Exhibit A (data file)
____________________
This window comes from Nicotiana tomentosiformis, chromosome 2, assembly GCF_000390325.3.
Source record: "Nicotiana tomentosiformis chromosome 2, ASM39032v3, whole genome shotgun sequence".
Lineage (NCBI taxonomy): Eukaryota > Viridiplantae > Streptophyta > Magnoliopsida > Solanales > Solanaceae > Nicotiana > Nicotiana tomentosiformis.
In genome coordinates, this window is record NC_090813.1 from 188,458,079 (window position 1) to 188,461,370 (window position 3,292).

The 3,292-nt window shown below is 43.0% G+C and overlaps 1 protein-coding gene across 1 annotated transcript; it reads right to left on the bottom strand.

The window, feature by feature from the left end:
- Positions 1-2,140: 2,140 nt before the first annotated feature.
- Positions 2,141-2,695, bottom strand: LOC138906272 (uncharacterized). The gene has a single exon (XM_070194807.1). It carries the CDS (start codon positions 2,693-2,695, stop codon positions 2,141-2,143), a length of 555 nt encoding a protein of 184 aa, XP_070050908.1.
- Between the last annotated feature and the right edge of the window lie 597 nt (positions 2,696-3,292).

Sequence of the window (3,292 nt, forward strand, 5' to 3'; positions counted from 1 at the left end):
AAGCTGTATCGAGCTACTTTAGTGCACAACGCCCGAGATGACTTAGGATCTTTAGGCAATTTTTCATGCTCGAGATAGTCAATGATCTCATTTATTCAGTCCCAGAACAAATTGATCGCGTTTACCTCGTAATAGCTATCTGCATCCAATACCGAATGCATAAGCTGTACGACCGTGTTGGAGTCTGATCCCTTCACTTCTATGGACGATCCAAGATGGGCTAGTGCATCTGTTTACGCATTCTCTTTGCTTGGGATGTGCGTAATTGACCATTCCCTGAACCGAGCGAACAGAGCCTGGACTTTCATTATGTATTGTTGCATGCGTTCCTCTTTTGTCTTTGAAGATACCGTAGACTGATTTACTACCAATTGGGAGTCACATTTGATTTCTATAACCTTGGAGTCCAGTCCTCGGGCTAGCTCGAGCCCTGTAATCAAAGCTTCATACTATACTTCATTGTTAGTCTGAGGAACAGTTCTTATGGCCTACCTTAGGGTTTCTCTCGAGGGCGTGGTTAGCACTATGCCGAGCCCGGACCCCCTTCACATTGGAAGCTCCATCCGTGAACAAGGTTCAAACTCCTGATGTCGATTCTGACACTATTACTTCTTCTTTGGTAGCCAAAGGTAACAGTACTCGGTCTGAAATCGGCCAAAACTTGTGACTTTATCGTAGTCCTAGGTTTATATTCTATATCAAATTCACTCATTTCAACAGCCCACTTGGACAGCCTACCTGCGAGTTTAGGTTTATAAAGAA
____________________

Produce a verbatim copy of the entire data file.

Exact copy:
This window comes from Nicotiana tomentosiformis, chromosome 2, assembly GCF_000390325.3.
Source record: "Nicotiana tomentosiformis chromosome 2, ASM39032v3, whole genome shotgun sequence".
Lineage (NCBI taxonomy): Eukaryota > Viridiplantae > Streptophyta > Magnoliopsida > Solanales > Solanaceae > Nicotiana > Nicotiana tomentosiformis.
In genome coordinates, this window is record NC_090813.1 from 188,458,079 (window position 1) to 188,461,370 (window position 3,292).

The 3,292-nt window shown below is 43.0% G+C and overlaps 1 protein-coding gene across 1 annotated transcript; it reads right to left on the bottom strand.

The window, feature by feature from the left end:
- Positions 1-2,140: 2,140 nt before the first annotated feature.
- Positions 2,141-2,695, bottom strand: LOC138906272 (uncharacterized). The gene has a single exon (XM_070194807.1). It carries the CDS (start codon positions 2,693-2,695, stop codon positions 2,141-2,143), a length of 555 nt encoding a protein of 184 aa, XP_070050908.1.
- Between the last annotated feature and the right edge of the window lie 597 nt (positions 2,696-3,292).

Sequence of the window (3,292 nt, forward strand, 5' to 3'; positions counted from 1 at the left end):
AAGCTGTATCGAGCTACTTTAGTGCACAACGCCCGAGATGACTTAGGATCTTTAGGCAATTTTTCATGCTCGAGATAGTCAATGATCTCATTTATTCAGTCCCAGAACAAATTGATCGCGTTTACCTCGTAATAGCTATCTGCATCCAATACCGAATGCATAAGCTGTACGACCGTGTTGGAGTCTGATCCCTTCACTTCTATGGACGATCCAAGATGGGCTAGTGCATCTGTTTACGCATTCTCTTTGCTTGGGATGTGCGTAATTGACCATTCCCTGAACCGAGCGAACAGAGCCTGGACTTTCATTATGTATTGTTGCATGCGTTCCTCTTTTGTCTTTGAAGATACCGTAGACTGATTTACTACCAATTGGGAGTCACATTTGATTTCTATAACCTTGGAGTCCAGTCCTCGGGCTAGCTCGAGCCCTGTAATCAAAGCTTCATACTATACTTCATTGTTAGTCTGAGGAACAGTTCTTATGGCCTACCTTAGGGTTTCTCTCGAGGGCGTGGTTAGCACTATGCCGAGCCCGGACCCCCTTCACATTGGAAGCTCCATCCGTGAACAAGGTTCAAACTCCTGATGTCGATTCTGACACTATTACTTCTTCTTTGGTAGCCAAAGGTAACAGTACTCGGTCTGAAATCGGCCAAAACTTGTGACTTTATCGTAGTCCTAGGTTTATATTCTATATCAAATTCACTCATTTCAACAGCCCACTTGGACAGCCTACCTGCGAGTTTAGGTTTATAAAGAA